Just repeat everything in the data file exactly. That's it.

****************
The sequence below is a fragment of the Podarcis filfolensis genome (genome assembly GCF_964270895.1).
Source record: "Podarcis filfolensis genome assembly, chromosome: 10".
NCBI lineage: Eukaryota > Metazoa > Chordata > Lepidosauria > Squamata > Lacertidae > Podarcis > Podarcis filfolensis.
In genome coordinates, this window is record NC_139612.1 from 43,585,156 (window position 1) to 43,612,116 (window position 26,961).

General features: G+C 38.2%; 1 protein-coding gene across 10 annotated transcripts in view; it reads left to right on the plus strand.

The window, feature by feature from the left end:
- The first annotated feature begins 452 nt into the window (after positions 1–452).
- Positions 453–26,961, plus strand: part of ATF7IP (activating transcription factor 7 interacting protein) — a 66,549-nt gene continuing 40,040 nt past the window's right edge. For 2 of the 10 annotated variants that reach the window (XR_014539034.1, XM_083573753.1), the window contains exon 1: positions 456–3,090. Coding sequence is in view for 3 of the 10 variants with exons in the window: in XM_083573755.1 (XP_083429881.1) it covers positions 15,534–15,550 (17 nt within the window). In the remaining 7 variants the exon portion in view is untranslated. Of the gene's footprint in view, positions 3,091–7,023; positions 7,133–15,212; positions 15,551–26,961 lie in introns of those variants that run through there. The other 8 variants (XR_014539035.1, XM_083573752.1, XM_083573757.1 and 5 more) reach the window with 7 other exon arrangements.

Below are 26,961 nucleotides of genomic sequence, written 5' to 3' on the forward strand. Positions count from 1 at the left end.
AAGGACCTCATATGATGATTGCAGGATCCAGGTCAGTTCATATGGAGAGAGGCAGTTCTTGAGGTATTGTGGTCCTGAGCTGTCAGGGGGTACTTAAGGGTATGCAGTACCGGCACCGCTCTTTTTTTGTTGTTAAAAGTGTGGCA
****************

The sequence below is a fragment of the Podarcis filfolensis genome (genome assembly GCF_964270895.1).
Source record: "Podarcis filfolensis genome assembly, chromosome: 10".
NCBI lineage: Eukaryota > Metazoa > Chordata > Lepidosauria > Squamata > Lacertidae > Podarcis > Podarcis filfolensis.
In genome coordinates, this window is record NC_139612.1 from 43,585,156 (window position 1) to 43,612,116 (window position 26,961).

General features: G+C 38.2%; 1 protein-coding gene across 10 annotated transcripts in view; it reads left to right on the plus strand.

The window, feature by feature from the left end:
- The first annotated feature begins 452 nt into the window (after positions 1–452).
- Positions 453–26,961, plus strand: part of ATF7IP (activating transcription factor 7 interacting protein) — a 66,549-nt gene continuing 40,040 nt past the window's right edge. For 2 of the 10 annotated variants that reach the window (XR_014539034.1, XM_083573753.1), the window contains exon 1: positions 456–3,090. Coding sequence is in view for 3 of the 10 variants with exons in the window: in XM_083573755.1 (XP_083429881.1) it covers positions 15,534–15,550 (17 nt within the window). In the remaining 7 variants the exon portion in view is untranslated. Of the gene's footprint in view, positions 3,091–7,023; positions 7,133–15,212; positions 15,551–26,961 lie in introns of those variants that run through there. The other 8 variants (XR_014539035.1, XM_083573752.1, XM_083573757.1 and 5 more) reach the window with 7 other exon arrangements.

Below are 26,961 nucleotides of genomic sequence, written 5' to 3' on the forward strand. Positions count from 1 at the left end.
AAGGACCTCATATGATGATTGCAGGATCCAGGTCAGTTCATATGGAGAGAGGCAGTTCTTGAGGTATTGTGGTCCTGAGCTGTCAGGGGGTACTTAAGGGTATGCAGTACCGGCACCGCTCTTTTTTTGTTGTTAAAAGTGTGGCA